SHAKA SENGHOR: When I think about my journey through, in prison, I went through some very adverse experiences. I had some significant obstacles to overcome, including, you know, longterm solitary confinement, which they estimate is designed to drive a person crazy after 90 days. And what I found in that environment is that people figure out ways to cope and to, survive when they're forced to do so.
LIZA JESSIE PETERSON: The 13th amendment in the constitution, in the United States Constitution, it says that slavery is illegal. So we can't have slavery anymore, except for punishment of a crime. So everybody get your constitution out, look up the 13th amendment, and you see the clause that says except for punishment of a crime. So if you are committed- if you are convicted of a crime, then you're exempt from that 13th amendment saying that slavery, you know, is abolished. So that means that you're allowed to work as a slave. Slave labor, slave wages.
So you have people working for 10 cent an hour, 11 cent an hour, who are, you know, doing agriculture, working for huge corporations. You know, I don't want to name them because there's so many, but you know, a lot of the goods and services that we take for granted. Clothing lines, computer parts, airplane parts, military equipment, food that we buy, organically grown. These things are being manufactured in prisons, in prison farms, in prison factories, by inmates.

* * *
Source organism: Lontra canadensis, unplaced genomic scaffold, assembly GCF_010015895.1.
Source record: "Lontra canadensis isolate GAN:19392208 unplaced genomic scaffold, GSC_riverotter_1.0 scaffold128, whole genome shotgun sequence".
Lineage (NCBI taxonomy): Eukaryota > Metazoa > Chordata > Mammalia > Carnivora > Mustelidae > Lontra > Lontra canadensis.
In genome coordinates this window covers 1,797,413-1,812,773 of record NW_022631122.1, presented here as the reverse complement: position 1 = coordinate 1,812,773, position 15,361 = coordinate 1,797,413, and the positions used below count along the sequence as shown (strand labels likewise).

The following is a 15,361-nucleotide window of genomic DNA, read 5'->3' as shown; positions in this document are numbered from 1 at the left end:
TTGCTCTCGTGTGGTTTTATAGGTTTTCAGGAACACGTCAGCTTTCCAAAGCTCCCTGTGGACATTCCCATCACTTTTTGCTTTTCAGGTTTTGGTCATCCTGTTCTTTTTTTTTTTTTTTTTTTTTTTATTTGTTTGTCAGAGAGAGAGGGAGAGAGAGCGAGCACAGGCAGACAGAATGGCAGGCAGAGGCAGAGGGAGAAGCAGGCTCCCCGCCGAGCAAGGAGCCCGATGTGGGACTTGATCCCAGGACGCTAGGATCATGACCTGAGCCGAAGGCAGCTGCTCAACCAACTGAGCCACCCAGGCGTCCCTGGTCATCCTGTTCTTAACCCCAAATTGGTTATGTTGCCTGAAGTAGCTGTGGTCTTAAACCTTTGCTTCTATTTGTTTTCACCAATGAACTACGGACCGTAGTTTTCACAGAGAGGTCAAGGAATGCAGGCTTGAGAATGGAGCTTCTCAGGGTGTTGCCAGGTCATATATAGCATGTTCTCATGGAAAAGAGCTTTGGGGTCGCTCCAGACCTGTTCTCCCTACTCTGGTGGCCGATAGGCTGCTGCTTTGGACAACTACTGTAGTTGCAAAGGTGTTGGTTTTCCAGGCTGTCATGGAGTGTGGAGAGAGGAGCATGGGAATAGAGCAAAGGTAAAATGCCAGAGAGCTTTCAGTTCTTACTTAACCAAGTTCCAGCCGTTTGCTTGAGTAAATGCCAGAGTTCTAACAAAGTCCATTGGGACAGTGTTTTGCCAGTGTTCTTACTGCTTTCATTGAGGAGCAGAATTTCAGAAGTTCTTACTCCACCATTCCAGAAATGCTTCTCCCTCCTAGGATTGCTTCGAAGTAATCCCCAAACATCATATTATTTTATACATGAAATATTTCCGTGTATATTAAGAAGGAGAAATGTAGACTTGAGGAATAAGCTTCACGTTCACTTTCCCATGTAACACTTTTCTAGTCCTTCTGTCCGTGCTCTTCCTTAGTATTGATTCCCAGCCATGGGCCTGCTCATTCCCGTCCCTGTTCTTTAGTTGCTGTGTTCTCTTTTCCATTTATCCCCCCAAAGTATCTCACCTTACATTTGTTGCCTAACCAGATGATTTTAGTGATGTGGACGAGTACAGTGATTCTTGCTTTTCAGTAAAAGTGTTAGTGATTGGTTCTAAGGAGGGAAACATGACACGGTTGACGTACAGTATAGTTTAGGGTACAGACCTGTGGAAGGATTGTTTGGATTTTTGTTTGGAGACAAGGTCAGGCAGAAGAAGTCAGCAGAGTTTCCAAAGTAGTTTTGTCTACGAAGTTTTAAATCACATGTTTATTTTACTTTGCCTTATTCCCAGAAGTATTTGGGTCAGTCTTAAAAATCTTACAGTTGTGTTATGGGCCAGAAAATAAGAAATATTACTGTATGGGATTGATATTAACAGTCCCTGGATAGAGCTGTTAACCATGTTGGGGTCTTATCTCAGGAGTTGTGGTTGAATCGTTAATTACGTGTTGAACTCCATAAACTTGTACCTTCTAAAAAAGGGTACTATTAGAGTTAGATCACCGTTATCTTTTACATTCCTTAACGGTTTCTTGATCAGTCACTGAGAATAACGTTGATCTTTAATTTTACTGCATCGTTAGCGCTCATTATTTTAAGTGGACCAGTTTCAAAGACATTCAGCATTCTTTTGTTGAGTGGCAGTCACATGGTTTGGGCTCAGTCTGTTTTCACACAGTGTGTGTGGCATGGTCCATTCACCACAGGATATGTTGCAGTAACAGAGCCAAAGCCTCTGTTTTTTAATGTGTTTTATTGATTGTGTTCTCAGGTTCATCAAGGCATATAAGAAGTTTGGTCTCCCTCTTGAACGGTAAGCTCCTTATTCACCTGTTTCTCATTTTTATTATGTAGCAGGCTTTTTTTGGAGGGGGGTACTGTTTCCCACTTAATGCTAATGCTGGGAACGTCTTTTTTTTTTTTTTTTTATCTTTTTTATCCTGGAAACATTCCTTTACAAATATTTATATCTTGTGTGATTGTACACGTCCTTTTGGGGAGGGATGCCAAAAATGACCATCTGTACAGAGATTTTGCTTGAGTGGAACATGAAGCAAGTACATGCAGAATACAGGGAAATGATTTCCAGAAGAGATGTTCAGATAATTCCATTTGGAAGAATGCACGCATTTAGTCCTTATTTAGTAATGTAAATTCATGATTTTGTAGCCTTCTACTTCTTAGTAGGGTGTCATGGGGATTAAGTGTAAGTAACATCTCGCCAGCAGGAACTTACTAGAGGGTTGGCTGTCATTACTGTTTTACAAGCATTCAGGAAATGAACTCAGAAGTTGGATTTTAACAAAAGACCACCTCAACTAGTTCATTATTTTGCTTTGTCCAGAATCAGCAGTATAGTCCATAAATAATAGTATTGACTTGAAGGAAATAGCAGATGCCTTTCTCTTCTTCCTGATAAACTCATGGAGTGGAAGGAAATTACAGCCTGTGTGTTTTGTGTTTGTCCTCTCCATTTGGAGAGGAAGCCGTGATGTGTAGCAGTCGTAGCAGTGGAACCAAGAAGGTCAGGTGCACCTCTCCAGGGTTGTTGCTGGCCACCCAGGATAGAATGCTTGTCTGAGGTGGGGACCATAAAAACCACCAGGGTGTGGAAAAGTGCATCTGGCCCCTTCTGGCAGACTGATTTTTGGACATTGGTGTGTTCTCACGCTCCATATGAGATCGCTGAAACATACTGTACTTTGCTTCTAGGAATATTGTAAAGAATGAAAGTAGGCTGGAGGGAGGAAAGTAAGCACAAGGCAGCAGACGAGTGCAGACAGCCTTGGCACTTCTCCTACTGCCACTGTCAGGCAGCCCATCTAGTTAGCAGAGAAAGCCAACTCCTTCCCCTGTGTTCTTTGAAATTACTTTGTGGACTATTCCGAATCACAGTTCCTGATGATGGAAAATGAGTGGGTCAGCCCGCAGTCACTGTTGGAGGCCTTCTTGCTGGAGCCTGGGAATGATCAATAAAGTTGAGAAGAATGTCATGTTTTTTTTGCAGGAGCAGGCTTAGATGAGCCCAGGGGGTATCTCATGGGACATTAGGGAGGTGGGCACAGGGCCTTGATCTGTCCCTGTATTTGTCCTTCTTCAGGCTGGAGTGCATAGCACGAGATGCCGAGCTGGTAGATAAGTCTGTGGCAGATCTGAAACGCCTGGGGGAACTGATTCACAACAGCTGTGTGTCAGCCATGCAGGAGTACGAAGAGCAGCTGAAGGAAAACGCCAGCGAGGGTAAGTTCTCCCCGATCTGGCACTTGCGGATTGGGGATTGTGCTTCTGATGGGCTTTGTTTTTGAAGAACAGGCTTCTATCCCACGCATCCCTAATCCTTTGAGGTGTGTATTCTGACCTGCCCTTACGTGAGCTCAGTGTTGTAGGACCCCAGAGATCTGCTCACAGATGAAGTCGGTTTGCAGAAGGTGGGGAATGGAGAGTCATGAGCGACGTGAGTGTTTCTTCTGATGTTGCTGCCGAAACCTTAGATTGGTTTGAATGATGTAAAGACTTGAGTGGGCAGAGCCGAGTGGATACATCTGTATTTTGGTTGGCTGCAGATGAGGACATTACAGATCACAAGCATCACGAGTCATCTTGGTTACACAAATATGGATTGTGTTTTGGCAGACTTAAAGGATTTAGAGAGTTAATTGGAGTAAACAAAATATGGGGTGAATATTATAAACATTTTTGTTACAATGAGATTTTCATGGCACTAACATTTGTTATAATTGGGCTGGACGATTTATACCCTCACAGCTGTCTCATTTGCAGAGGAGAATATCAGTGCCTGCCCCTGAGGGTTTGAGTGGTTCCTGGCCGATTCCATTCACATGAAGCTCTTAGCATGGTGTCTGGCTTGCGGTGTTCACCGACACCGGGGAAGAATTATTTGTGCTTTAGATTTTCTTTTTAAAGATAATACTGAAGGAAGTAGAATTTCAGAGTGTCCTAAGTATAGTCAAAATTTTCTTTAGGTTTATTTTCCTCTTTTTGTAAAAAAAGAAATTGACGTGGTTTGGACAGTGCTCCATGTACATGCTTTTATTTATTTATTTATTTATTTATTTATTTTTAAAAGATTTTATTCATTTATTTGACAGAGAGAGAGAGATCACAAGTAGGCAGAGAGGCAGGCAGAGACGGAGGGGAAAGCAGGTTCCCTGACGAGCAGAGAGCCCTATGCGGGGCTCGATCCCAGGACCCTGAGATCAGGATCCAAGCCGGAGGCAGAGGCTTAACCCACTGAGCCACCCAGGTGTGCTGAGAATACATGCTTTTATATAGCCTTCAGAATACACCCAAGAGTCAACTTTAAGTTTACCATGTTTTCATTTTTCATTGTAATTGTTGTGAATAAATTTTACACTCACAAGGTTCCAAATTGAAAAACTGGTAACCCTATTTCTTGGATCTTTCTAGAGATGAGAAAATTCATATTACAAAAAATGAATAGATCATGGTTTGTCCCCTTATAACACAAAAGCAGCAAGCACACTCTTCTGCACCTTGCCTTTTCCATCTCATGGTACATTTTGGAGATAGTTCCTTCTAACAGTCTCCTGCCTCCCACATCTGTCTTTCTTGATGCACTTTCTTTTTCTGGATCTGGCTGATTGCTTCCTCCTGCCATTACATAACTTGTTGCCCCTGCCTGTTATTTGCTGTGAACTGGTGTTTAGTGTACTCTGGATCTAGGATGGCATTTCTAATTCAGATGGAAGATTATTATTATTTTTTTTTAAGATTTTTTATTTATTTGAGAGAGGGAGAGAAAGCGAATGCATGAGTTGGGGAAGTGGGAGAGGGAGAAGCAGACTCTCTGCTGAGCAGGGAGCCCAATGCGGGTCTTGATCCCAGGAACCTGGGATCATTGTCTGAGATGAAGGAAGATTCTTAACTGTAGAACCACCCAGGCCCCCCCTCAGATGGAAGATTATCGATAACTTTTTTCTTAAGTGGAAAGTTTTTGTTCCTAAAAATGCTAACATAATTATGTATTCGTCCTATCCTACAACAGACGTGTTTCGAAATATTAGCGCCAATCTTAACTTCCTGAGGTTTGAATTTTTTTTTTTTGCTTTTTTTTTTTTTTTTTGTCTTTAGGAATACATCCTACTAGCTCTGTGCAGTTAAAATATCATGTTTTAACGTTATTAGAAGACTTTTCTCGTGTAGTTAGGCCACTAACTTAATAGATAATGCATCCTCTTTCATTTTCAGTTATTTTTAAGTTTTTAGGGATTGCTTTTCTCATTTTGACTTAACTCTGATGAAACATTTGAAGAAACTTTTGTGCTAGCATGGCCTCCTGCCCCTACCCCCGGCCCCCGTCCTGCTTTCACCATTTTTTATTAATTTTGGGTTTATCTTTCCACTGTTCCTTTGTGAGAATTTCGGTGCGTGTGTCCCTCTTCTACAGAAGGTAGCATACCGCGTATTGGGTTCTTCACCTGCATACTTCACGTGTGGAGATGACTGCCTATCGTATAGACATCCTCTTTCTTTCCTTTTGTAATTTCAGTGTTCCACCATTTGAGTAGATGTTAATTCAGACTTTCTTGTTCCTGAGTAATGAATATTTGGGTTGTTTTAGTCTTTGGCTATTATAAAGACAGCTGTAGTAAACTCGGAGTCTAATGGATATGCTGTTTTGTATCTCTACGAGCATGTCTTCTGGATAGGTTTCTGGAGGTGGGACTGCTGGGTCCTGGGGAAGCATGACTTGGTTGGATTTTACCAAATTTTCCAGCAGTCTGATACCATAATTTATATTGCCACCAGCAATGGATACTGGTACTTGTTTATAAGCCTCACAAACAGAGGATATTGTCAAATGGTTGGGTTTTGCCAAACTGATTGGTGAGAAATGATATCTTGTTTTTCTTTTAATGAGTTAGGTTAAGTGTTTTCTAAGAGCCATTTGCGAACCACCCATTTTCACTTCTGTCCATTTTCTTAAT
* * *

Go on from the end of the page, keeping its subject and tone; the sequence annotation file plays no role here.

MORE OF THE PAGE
SENGHOR: Prisons in America specifically, are some of the biggest, most dysfunctional businesses we have in our society. When I was in prison, I worked for 17 cents an hour. That was my starting rate working in the kitchen. But there's also big corporations who invest in prison labor, because they can get this labor for $1.50 an hour, and then the sad part about it is that, in turn, they don't even hire these men and women when they're actually released from prison.
GOTTSCHALK: We have many people, not only do they serve their time, but once they leave, it's still as if they have an F, felon, as sort of the scarlet letter for the rest of their lives, because they've served their time, but they're not allowed to vote, they're not allowed to get welfare benefits, they can't get food stamps, they may not be able to get student loans, they may not be allowed to live in certain places, and they may not be able- permitted to get licenses for certain jobs, even jobs like hairstylist, which many people learn in prison. They learn how to be barbers and then they come out, they can't get licensed because they have a- a criminal conviction, and face extreme discrimination.
SENGHOR: I walked out of prison with a lot of optimism, despite being told by the officers that I will probably be back in six months. And when I walked out, I thought that I was returning to a society that would be a lot more forgiving, and a lot more open to me getting a second chance if I was willing to follow the rules of society. So, get out, look for a job, you know, prove that I want to work, volunteer in my community, you know, figure out ways to add value. And sadly and unfortunately, society is not really forgiving, and not really as open to second chances as I thought they will be. And it's really sad in the sense that 90% of people who are incarcerated will at some point return home. And we have a choice in how we welcome men and women back to our community.